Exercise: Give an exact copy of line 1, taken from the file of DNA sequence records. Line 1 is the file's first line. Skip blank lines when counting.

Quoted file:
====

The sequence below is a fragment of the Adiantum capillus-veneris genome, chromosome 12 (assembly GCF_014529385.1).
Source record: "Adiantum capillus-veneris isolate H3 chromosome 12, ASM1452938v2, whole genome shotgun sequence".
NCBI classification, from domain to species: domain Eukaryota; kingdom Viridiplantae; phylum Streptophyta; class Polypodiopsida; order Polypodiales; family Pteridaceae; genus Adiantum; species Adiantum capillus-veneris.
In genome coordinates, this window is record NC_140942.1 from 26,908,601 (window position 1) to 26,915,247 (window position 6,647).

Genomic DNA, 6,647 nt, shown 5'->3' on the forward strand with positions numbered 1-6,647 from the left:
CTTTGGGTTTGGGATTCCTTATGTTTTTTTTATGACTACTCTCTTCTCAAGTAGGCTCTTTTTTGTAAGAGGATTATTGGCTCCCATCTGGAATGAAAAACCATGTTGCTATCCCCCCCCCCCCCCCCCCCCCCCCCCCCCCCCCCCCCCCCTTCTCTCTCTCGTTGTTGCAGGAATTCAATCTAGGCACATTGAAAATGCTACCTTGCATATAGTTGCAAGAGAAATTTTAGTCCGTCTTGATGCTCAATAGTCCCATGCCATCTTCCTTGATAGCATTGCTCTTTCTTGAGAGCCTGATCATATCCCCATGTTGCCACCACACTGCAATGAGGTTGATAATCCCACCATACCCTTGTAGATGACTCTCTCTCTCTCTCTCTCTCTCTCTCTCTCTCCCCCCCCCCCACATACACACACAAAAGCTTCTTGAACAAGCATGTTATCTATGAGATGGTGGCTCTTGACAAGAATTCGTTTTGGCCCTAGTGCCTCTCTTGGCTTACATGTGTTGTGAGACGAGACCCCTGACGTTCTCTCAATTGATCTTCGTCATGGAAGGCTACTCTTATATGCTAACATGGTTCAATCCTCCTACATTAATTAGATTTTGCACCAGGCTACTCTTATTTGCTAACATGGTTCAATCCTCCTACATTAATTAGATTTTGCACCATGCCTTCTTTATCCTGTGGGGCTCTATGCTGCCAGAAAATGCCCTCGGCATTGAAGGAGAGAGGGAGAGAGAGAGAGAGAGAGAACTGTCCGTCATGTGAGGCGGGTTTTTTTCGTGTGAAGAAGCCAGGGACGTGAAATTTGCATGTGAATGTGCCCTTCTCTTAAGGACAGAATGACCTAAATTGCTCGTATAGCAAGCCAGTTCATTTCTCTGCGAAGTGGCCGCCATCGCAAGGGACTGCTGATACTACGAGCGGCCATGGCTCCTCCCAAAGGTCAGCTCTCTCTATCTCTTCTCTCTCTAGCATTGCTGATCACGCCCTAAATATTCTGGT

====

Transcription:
The sequence below is a fragment of the Adiantum capillus-veneris genome, chromosome 12 (assembly GCF_014529385.1).